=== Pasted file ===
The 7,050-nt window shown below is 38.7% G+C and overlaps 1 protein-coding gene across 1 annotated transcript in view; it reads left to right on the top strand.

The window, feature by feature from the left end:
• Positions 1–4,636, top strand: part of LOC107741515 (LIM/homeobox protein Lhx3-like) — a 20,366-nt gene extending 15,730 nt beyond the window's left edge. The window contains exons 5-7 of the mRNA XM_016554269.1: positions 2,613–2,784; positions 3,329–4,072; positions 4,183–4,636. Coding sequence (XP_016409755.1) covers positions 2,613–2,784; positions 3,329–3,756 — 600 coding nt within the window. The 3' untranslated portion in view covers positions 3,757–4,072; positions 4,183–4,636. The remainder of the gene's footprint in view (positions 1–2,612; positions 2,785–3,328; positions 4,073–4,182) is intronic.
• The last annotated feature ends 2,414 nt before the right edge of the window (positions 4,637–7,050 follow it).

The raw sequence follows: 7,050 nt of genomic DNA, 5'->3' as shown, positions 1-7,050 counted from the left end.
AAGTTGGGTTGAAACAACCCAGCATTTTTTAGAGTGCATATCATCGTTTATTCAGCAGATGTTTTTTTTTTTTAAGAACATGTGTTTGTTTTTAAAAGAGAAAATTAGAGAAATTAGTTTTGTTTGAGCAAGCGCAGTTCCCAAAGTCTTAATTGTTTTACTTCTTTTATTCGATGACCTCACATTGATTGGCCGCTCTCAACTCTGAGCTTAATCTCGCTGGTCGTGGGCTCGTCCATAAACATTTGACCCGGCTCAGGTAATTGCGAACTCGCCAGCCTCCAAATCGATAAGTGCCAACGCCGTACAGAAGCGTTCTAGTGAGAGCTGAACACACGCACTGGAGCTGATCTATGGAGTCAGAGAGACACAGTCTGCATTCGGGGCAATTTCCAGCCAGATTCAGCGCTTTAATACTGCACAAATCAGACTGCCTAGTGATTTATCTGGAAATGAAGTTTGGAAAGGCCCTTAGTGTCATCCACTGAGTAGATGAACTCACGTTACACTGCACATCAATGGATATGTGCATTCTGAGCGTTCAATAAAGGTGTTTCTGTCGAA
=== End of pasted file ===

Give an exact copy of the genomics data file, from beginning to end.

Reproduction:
The 7,050-nt window shown below is 38.7% G+C and overlaps 1 protein-coding gene across 1 annotated transcript in view; it reads left to right on the top strand.

The window, feature by feature from the left end:
• Positions 1–4,636, top strand: part of LOC107741515 (LIM/homeobox protein Lhx3-like) — a 20,366-nt gene extending 15,730 nt beyond the window's left edge. The window contains exons 5-7 of the mRNA XM_016554269.1: positions 2,613–2,784; positions 3,329–4,072; positions 4,183–4,636. Coding sequence (XP_016409755.1) covers positions 2,613–2,784; positions 3,329–3,756 — 600 coding nt within the window. The 3' untranslated portion in view covers positions 3,757–4,072; positions 4,183–4,636. The remainder of the gene's footprint in view (positions 1–2,612; positions 2,785–3,328; positions 4,073–4,182) is intronic.
• The last annotated feature ends 2,414 nt before the right edge of the window (positions 4,637–7,050 follow it).

The raw sequence follows: 7,050 nt of genomic DNA, 5'->3' as shown, positions 1-7,050 counted from the left end.
AAGTTGGGTTGAAACAACCCAGCATTTTTTAGAGTGCATATCATCGTTTATTCAGCAGATGTTTTTTTTTTTTAAGAACATGTGTTTGTTTTTAAAAGAGAAAATTAGAGAAATTAGTTTTGTTTGAGCAAGCGCAGTTCCCAAAGTCTTAATTGTTTTACTTCTTTTATTCGATGACCTCACATTGATTGGCCGCTCTCAACTCTGAGCTTAATCTCGCTGGTCGTGGGCTCGTCCATAAACATTTGACCCGGCTCAGGTAATTGCGAACTCGCCAGCCTCCAAATCGATAAGTGCCAACGCCGTACAGAAGCGTTCTAGTGAGAGCTGAACACACGCACTGGAGCTGATCTATGGAGTCAGAGAGACACAGTCTGCATTCGGGGCAATTTCCAGCCAGATTCAGCGCTTTAATACTGCACAAATCAGACTGCCTAGTGATTTATCTGGAAATGAAGTTTGGAAAGGCCCTTAGTGTCATCCACTGAGTAGATGAACTCACGTTACACTGCACATCAATGGATATGTGCATTCTGAGCGTTCAATAAAGGTGTTTCTGTCGAA